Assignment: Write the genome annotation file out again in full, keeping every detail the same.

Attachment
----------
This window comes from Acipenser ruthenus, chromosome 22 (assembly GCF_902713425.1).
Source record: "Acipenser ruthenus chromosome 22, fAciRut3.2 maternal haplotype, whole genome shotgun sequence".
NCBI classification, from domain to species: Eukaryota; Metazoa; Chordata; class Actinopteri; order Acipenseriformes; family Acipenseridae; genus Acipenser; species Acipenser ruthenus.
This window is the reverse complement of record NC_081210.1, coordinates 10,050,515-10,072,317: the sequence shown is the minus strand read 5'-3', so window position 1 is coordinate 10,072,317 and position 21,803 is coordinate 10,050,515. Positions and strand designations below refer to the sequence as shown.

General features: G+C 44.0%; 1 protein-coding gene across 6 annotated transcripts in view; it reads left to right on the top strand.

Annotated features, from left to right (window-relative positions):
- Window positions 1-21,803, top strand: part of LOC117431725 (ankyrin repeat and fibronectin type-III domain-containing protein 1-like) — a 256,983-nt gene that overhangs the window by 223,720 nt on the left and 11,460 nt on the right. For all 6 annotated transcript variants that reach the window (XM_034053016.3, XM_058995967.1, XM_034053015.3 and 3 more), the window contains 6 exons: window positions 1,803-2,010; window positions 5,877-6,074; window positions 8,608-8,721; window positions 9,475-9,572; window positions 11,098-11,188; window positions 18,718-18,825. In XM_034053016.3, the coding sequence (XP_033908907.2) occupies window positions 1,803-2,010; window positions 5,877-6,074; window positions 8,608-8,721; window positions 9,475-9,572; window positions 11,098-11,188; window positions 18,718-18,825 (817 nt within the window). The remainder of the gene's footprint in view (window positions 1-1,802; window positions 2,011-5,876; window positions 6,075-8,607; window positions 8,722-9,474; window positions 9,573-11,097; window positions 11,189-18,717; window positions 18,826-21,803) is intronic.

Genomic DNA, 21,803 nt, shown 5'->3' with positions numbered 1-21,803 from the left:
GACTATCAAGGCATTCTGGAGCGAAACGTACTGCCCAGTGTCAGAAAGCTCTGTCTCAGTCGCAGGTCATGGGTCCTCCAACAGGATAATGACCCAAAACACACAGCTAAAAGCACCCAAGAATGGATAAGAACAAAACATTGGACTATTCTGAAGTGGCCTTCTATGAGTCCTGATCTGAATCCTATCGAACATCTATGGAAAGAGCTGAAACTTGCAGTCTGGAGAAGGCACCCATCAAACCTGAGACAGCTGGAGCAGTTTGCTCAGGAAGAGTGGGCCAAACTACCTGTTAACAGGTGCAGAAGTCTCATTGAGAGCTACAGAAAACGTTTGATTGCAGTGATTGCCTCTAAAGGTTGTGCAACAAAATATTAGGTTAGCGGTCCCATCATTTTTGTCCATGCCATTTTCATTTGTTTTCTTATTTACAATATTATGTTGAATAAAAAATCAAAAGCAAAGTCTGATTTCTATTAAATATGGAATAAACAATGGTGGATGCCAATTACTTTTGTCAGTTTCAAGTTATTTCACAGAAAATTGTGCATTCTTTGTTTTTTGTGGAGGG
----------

This window comes from Acipenser ruthenus, chromosome 22 (assembly GCF_902713425.1).
Source record: "Acipenser ruthenus chromosome 22, fAciRut3.2 maternal haplotype, whole genome shotgun sequence".
NCBI classification, from domain to species: Eukaryota; Metazoa; Chordata; class Actinopteri; order Acipenseriformes; family Acipenseridae; genus Acipenser; species Acipenser ruthenus.
This window is the reverse complement of record NC_081210.1, coordinates 10,050,515-10,072,317: the sequence shown is the minus strand read 5'-3', so window position 1 is coordinate 10,072,317 and position 21,803 is coordinate 10,050,515. Positions and strand designations below refer to the sequence as shown.

General features: G+C 44.0%; 1 protein-coding gene across 6 annotated transcripts in view; it reads left to right on the top strand.

Annotated features, from left to right (window-relative positions):
- Window positions 1-21,803, top strand: part of LOC117431725 (ankyrin repeat and fibronectin type-III domain-containing protein 1-like) — a 256,983-nt gene that overhangs the window by 223,720 nt on the left and 11,460 nt on the right. For all 6 annotated transcript variants that reach the window (XM_034053016.3, XM_058995967.1, XM_034053015.3 and 3 more), the window contains 6 exons: window positions 1,803-2,010; window positions 5,877-6,074; window positions 8,608-8,721; window positions 9,475-9,572; window positions 11,098-11,188; window positions 18,718-18,825. In XM_034053016.3, the coding sequence (XP_033908907.2) occupies window positions 1,803-2,010; window positions 5,877-6,074; window positions 8,608-8,721; window positions 9,475-9,572; window positions 11,098-11,188; window positions 18,718-18,825 (817 nt within the window). The remainder of the gene's footprint in view (window positions 1-1,802; window positions 2,011-5,876; window positions 6,075-8,607; window positions 8,722-9,474; window positions 9,573-11,097; window positions 11,189-18,717; window positions 18,826-21,803) is intronic.

Genomic DNA, 21,803 nt, shown 5'->3' with positions numbered 1-21,803 from the left:
GACTATCAAGGCATTCTGGAGCGAAACGTACTGCCCAGTGTCAGAAAGCTCTGTCTCAGTCGCAGGTCATGGGTCCTCCAACAGGATAATGACCCAAAACACACAGCTAAAAGCACCCAAGAATGGATAAGAACAAAACATTGGACTATTCTGAAGTGGCCTTCTATGAGTCCTGATCTGAATCCTATCGAACATCTATGGAAAGAGCTGAAACTTGCAGTCTGGAGAAGGCACCCATCAAACCTGAGACAGCTGGAGCAGTTTGCTCAGGAAGAGTGGGCCAAACTACCTGTTAACAGGTGCAGAAGTCTCATTGAGAGCTACAGAAAACGTTTGATTGCAGTGATTGCCTCTAAAGGTTGTGCAACAAAATATTAGGTTAGCGGTCCCATCATTTTTGTCCATGCCATTTTCATTTGTTTTCTTATTTACAATATTATGTTGAATAAAAAATCAAAAGCAAAGTCTGATTTCTATTAAATATGGAATAAACAATGGTGGATGCCAATTACTTTTGTCAGTTTCAAGTTATTTCACAGAAAATTGTGCATTCTTTGTTTTTTGTGGAGGG